How to identify your access card?
In Singapore, most condo premises are guarded by a door access control system that requires an access card to tap on the access card reader/RFID reader before entering the premises. Such an access card comes in many forms such as a card, a tag, a fob, stickers, a charm and many more.
Access card are also called smart cards, RFID tags, RFID cards, NFC cards, door cards, HID cards, proximity cards, lock cards, HID proximity cards. There are just too many terms or names for such cards which confuse most of the general public in Singapore.
In this blog, we will tell you the two types of access card frequencies that you must know. First, let us understand what is essential.
What is RFID?
RFID is a radio-tag technology that is contactless. It is surprisingly popular and may be seen in a variety of places, including intercom system, bank cards, transport modes cards, and office passes. They are used to track domestic animals, collect tolls, and so forth. There are two types of RFID tags: high frequency and low frequency.
- Low-frequency tags (125 kHz) have a greater range. Despite their insecurity and stupidity, they are still employed in simple and basic access control systems such as building intercoms, workplaces, sports facilities, and museums.
- High-frequency tags (13.56 MHz) have a lesser effective range than low-frequency tags but more complicated protocols. They provide encryption, authentication, and cryptography support. These tags are often used in contactless bank cards, public transportation payment, and high security systems.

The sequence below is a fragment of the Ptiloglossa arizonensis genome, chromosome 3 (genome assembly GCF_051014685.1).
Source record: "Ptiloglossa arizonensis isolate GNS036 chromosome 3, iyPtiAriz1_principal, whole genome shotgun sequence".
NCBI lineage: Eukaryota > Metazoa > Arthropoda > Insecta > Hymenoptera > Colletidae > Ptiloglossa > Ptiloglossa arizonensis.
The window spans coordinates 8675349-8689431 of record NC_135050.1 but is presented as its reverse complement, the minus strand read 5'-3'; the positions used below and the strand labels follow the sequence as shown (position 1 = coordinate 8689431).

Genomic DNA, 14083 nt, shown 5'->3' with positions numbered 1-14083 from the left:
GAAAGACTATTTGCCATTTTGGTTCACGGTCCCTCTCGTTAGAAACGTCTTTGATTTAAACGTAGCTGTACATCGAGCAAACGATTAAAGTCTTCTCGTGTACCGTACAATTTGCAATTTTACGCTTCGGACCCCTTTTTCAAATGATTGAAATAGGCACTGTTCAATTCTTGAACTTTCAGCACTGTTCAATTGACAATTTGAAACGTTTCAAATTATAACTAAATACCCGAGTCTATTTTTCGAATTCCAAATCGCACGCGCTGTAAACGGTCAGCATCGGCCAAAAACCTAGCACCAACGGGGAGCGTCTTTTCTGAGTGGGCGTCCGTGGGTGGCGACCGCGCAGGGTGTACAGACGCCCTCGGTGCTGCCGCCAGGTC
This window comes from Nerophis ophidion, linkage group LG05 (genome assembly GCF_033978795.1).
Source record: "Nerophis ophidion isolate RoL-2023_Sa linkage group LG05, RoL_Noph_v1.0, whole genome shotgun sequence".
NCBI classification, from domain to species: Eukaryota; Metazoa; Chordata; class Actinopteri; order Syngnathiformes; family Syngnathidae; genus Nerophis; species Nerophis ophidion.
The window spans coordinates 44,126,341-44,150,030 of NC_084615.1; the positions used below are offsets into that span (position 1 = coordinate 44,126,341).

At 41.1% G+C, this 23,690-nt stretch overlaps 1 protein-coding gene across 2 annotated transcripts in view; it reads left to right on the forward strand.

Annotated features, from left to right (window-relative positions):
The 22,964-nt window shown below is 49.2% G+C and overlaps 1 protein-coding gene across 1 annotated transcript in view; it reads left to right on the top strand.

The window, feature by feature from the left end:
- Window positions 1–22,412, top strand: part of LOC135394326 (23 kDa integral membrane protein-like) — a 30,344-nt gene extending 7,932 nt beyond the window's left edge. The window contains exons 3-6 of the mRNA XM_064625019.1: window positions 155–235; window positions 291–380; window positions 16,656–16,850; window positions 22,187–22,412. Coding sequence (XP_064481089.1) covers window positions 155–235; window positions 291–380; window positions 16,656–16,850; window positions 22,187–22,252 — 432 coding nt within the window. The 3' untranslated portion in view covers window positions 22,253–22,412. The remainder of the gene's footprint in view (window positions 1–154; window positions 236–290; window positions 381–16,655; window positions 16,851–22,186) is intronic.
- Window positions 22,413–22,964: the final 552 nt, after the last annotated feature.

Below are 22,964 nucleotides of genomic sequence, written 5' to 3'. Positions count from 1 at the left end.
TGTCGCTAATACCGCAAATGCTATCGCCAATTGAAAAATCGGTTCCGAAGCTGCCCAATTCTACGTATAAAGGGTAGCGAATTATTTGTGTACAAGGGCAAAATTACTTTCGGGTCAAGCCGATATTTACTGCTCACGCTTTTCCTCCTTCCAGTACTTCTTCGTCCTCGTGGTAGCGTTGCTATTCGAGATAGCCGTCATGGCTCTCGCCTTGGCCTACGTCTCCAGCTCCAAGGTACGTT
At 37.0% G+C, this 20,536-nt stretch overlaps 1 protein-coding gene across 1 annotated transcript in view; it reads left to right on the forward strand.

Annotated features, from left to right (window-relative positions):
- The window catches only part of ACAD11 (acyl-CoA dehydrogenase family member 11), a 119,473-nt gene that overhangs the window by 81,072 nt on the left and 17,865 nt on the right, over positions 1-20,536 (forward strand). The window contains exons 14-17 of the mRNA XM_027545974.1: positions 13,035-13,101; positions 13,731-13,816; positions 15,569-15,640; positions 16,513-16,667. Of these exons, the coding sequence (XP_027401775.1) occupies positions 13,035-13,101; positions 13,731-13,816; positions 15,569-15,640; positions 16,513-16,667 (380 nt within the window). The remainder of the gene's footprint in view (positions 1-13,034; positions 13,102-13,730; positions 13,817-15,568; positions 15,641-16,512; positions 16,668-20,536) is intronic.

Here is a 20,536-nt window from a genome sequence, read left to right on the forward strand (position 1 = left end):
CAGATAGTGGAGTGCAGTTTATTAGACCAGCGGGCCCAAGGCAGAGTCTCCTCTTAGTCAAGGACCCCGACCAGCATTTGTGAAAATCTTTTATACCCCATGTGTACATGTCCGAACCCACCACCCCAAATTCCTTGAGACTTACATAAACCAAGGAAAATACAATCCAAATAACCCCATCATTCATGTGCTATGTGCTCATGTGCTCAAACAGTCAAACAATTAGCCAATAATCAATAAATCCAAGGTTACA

RFID tags comes in many form such as cards, key fobs, bracelets, coins and stickers. The type of forms does not have any differences other than the ease of keeping.
For example, at the gym. We may be given bracelets to help unlock the spa room. Or at an amusement park they will be given a coins form of RFID to enter certain places.
RFID form types
How to differentiate between Low frequency 125 kHz and High Frequency 13.56 MHz?
Looking at the antenna is the simplest approach to determine what range the RFID tag is running on. Low-frequency tags (125 kHz) feature an antenna that is literally as thin as a hair. However, because such antennas contain a great number of twists, they appear to be a solid piece of metal. High-speed cards (13.56 MHz) contain a much fewer number of thicker turns with obvious gaps between them.
You can see an antenna inside an RFID card by shining a light through it. It is most likely a high-frequency antenna if the antenna has only a few big turns. A low-frequency antenna seems to be a complete piece of metal with no gaps between the turns.
Low-frequency tags are frequently used in systems that do not require a high level of security, such as building access, intercom keys, gym membership cards, etc. Because of their greater range, they are ideal for paid parking: the driver does not need to bring the card close to the scanner because it is activated from a distance. Poor-frequency tags, on the other hand, are quite basic, with a low data transfer rate. As a result, complicated two-way data transport for things like preserving balance and cryptography is impractical to accomplish. Low-frequency tags communicate their brief ID and do not provide any authentication.
When you need encryption, a big two-way data transfer, authentication, and other features, high-frequency tags are utilized.It’s common in bank cards, public transportation, and other secure passes.
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